My recommendations?  If your child is a natural speller and is doing fine with what you have already, well, you probably didn’t read this far anyway.  If it ain’t broke, don’t fix it.  However, if your child struggles at all with spelling, I really do believe that All About Spelling could be the answer.  I know my spelling has improved dramatically, and I’m nowhere near working through the whole program.  My kids are doing so much better as well, and I now have the language to help them figure out many of their spelling errors.  Plus they have a great guarantee.  If you don’t love it, return it in the first year for your money back, no questions asked.  (To see the guarantee, put something in your shopping cart.)

And you can check out what my fellow crewmates have to say about All About Spelling at:

Any questions? I'd love to know what you would want to know in deciding whether or not this is something you want to purchase.
Disclaimer:  As part of the TOS Homeschool Review Crew, I did receive this product for free from the vendor in question.  The fact that I received a complimentary product does not guarantee a favorable review.  It does guarantee a review. A fair review. But I am not going to praise something unless I think it deserves the praise.  If I don't like it, you'll hear that.  And hopefully with enough detail as to why so you can decide for yourself if what I hate about it makes it perfect for your family.  For more about my take on reviews, visit my blog post here.


Cristi said...

I'm a big AAS fan, too. I only use it for my school-age child that's not a natural speller. For the magnet board, we use two cookie sheets. One holds the alphabet letters and the other (smaller) one holds the blends, syllable markings, etc. The two cookie sheets nest in each other with a small dry erase board and the AAS book nestled in the top for easy storage.

Deb said...

So at what age should I start spelling? My son is 5 and we are just starting the Explode the Code Book 1 after finishing A, B, and C. In January we will begin what I am calling Kindergarten (although we probably have done kindergarten work in this year in what I have been calling pre-k).

Some programs don't start formal spelling until 2nd grade, but the idea of learning to spell as we learn to read is appealing. When do you think Level 1 is designed to start?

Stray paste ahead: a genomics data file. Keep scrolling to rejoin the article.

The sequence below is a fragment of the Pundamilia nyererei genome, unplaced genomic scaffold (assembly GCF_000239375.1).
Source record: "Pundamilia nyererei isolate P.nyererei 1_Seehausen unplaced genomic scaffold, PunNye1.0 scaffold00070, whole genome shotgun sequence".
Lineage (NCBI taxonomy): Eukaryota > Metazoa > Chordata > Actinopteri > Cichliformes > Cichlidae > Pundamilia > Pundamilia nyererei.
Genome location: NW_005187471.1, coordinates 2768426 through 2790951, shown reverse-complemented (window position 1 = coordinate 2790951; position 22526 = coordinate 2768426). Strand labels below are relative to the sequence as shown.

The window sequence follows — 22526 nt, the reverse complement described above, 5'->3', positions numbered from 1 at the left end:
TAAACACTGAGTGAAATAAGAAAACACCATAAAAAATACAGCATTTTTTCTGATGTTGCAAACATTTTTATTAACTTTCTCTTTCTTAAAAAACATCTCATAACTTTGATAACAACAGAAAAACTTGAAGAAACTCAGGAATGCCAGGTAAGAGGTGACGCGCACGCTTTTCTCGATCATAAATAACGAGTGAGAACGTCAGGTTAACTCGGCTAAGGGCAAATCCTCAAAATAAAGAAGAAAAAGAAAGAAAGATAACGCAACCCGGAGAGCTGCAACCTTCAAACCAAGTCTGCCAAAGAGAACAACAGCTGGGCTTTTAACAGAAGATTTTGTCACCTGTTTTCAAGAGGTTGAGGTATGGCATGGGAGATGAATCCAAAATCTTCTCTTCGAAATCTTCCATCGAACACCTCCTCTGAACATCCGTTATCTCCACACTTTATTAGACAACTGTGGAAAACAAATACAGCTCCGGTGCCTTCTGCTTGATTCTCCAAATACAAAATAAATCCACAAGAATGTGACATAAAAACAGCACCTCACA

Unknown said...

This is really interesting - especially the differentiation you make between teaching spelling and just practising it. I'm using a reading programme at the moment called Easyread, which does exactly the opposite: it relies almost entirely on guided practice and exposure to text. It will be interesting to see if it improves my daughter's spelling. She's only been doing it for about 3 months and her reading has certainly improved, so hopefully it'll rub off on her spelling too.

Heidi said...

Nice review! We've had very similar experiences. I used to use that very expensive program, but have switched to just AAS. It helps that my son was already a reader - just couldn't spell worth beans. We are very, very happy with the results of AAS.

Debra said...


Your magnet system sounds good. I might need to try that. What we have now works, but I'm about to need to add too much to it.

And I'm thrilled to know that AAS is working for you so well. :)

Heidi said...

Oh! I was able to post! I've tried several times to comment on your blog and haven't been able. I'm sitting in the library with my little Linux-based netbook and had no trouble. Strange!

Debra said...


You succeeded in posting! I wish I had a clue why you haven't been able to :)

And yeah, AAS is really pretty fantastic for the money, especially compared to some of those other options. Btw, your description of 'stealth dyslexia' really got me thinking. Like I need a label for Connor, but wow, even still... he reads at a post high school level, but spells at probably about a 4th grade level... what, a 10 grade discrepancy? I need to do some reading about this stealth dyslexia label. I've already noticed that my switching to dyslexia-friendly methods with William has been good for everyone.

So thanks... :)

Debra said...

Deb --

Well, I'm starting my 5 year old as soon as his big brother gets through Level 1. In general, for "normal" spelling programs, I think 2nd or 3rd grade is plenty early. For AAS, however, I think you can start Level 1 with a 1st grader, or even a kindergartner.

The thing to be careful about, though, is that you go into it with appropriate expectations. I'm actually using the first couple of steps with my 5 year old now, very informally. If you are able to work on a step until it is mastered (or mostly mastered, in the case of the very first one... the sounds of the phonograms, you can certainly move on while they keep reviewing things like the vowel sounds), and not stress that he isn't moving faster, AAS is a great way to go and can work great for a 5 year old.